|Frontiers in Ecology and Evolution||2,490||1,900||590||31%|
|Frontiers in Energy Research||2,490||1,900||590||31%|
|Frontiers in Environmental Science||2,490||1,900||590||31%|
|Frontiers in Molecular Biosciences||2,490||1,900||590||31%|
|Frontiers in Nutrition||2,490||1,900||590||31%|
|Frontiers in Physics||2,490||1,900||590||31%|
|Frontiers in Surgery||2,490||1,900||590||31%|
|Frontiers in Artificial Intelligence||1,150||950||200||21%|
|Frontiers in Bioengineering and Biotechnology||2,950||2,490||460||18%|
|Frontiers in Cell and Developmental Biology||2,950||2,490||460||18%|
|Frontiers in Chemistry||2,950||2,490||460||18%|
|Frontiers in Integrative Neuroscience||2,950||2,490||460||18%|
|Frontiers in Marine Science||2,950||2,490||460||18%|
|Frontiers in Materials||2,950||2,490||460||18%|
|Frontiers in Oncology||2,950||2,490||460||18%|
|Frontiers in Pediatrics||2,950||2,490||460||18%|
|Frontiers in Systems Neuroscience||2,950||2,490||460||18%|
The full spreadsheet can be found here:
Morrison, H. (2018). Frontiers: 40% journals have APC increases of 18 – 31% from 2017 to 2018. Sustaining the Knowledge Commons / Soutenir Les Savoirs Communs. Retrieved from https://sustainingknowledgecommons.org/2018/04/12/frontiers-40-journals-have-apc-increases-of-18-31-from-2017-to-2018/
Pashaei, H., & Morrison, H. (2019). Frontiers in 2019: 3% increase in average APC. Sustaining the Knowledge Commons / Soutenir Les Savoirs Communs. Retrieved from https://sustainingknowledgecommons.org/2019/04/30/frontiers-in-2019-3-increase-in-average-apc/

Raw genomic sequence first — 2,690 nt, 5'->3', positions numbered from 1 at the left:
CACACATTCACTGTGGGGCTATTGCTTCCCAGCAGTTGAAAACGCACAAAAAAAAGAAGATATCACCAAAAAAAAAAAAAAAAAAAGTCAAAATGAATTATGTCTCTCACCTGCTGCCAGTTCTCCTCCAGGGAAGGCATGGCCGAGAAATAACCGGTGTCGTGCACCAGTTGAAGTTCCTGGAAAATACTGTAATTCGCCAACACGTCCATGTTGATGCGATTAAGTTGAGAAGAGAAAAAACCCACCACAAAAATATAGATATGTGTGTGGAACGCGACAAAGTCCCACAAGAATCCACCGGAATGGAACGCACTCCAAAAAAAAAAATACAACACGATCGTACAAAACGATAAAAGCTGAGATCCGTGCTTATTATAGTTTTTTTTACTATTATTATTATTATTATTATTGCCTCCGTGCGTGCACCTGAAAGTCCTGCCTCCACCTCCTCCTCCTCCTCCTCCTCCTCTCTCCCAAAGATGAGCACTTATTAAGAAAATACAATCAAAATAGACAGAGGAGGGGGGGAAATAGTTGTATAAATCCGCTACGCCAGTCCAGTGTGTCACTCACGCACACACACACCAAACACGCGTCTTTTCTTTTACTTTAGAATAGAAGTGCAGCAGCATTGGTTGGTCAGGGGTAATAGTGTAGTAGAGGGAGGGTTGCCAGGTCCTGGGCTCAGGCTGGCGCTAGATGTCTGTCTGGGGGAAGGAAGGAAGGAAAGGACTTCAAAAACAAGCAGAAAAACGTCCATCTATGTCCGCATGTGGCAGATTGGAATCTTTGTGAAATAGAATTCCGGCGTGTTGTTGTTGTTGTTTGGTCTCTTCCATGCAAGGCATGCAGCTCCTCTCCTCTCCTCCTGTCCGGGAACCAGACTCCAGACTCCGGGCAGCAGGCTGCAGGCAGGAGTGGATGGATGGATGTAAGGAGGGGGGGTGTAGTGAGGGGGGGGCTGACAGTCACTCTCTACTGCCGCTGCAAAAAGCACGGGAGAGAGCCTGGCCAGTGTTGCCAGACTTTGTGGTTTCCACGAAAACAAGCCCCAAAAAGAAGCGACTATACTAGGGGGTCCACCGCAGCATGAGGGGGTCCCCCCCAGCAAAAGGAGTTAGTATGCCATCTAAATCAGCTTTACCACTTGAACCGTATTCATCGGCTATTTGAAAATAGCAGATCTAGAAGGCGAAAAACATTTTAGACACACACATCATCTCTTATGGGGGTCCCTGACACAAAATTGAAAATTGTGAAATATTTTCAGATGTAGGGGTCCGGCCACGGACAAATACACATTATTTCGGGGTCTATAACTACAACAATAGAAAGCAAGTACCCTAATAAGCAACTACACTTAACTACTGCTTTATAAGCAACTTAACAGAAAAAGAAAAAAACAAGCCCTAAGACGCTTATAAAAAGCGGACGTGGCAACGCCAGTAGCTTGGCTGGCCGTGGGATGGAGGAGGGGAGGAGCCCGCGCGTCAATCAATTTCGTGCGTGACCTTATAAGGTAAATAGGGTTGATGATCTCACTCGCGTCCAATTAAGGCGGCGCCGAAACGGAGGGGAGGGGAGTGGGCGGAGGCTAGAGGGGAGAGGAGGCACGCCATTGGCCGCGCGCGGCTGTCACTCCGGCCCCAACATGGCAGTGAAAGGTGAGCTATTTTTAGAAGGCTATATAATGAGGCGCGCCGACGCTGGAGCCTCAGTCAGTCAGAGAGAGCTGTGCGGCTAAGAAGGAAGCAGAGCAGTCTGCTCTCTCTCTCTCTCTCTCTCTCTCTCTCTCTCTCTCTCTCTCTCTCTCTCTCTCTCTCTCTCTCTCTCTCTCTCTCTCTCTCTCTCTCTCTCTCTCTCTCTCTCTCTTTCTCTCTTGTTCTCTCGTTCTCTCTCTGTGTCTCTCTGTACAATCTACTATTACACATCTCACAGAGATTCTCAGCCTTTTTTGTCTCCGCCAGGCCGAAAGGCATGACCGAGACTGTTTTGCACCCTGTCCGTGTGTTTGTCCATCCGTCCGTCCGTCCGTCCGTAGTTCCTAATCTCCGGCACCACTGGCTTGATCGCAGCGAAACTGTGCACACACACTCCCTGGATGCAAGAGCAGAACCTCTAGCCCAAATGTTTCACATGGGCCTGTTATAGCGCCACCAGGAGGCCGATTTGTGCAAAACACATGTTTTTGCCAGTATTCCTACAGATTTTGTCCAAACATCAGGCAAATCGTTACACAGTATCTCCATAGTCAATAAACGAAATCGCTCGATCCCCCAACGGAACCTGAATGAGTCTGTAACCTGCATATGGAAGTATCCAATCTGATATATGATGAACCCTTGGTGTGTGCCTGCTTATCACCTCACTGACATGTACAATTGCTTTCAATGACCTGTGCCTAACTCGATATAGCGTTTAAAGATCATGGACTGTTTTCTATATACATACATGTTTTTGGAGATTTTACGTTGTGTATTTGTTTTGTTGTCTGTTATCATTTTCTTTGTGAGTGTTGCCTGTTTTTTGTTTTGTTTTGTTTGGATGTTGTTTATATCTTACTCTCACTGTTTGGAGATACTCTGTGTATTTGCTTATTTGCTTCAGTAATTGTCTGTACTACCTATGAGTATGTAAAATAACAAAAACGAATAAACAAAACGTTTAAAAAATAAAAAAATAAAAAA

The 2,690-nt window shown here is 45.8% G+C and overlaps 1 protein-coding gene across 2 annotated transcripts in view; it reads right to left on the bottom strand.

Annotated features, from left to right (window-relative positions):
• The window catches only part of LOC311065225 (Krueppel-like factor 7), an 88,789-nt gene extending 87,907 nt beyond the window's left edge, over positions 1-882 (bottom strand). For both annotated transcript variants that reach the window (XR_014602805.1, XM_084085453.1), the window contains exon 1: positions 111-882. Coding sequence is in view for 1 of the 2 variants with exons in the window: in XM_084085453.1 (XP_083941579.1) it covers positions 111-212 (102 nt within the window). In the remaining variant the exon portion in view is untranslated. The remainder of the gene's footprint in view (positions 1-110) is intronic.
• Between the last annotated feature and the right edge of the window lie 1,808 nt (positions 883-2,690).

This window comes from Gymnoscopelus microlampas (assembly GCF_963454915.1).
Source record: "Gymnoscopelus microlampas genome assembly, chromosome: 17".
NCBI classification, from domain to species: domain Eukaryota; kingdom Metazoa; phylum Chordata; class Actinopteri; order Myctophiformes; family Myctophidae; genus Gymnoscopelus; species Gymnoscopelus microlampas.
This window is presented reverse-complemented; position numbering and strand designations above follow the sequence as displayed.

Cite as: Morrison, H. (2020). Frontiers 2020: a third of journals increase prices by 45 times the inflation rate. Sustaining the Knowledge Commons / Soutenir Les Savoirs Communs : https://sustainingknowledgecommons.org/2020/06/03/frontiers-2020-a-third-of-journals-increase-prices-by-45-times-the-inflation-rate/
Thanks. I wish we had verifiable numbers on how this affects the number of submissions. I bet that increasing the price actually increases the submissions, because researchers have been brainwashed into thinking that higher price means higher quality. If the equivalent OA journal by Nature charges 3300 $, and you only charge 1900, you must be a pariah!
Khoo, S. Y.-S. (2019). Article processing charge hyperinflation and price insensitivity: An open access sequel to the serials crisis. LIBER Quarterly, 29, 1-18. https://doi.org/10.18352/lq.10280
We would appreciate the opportunity to respond to your recent blog about our article publishing charge (APC) increase. The price change falls in line with our transparent fee policy which is available to read on our website (https://www.frontiersin.org/about/fee-policy). Our pricing structure has five categories reflecting journal maturity, article type, and open-access funding availability in different research communities. It is only when a journal meets a specific set of criteria that an APC is adjusted upwards into a new category.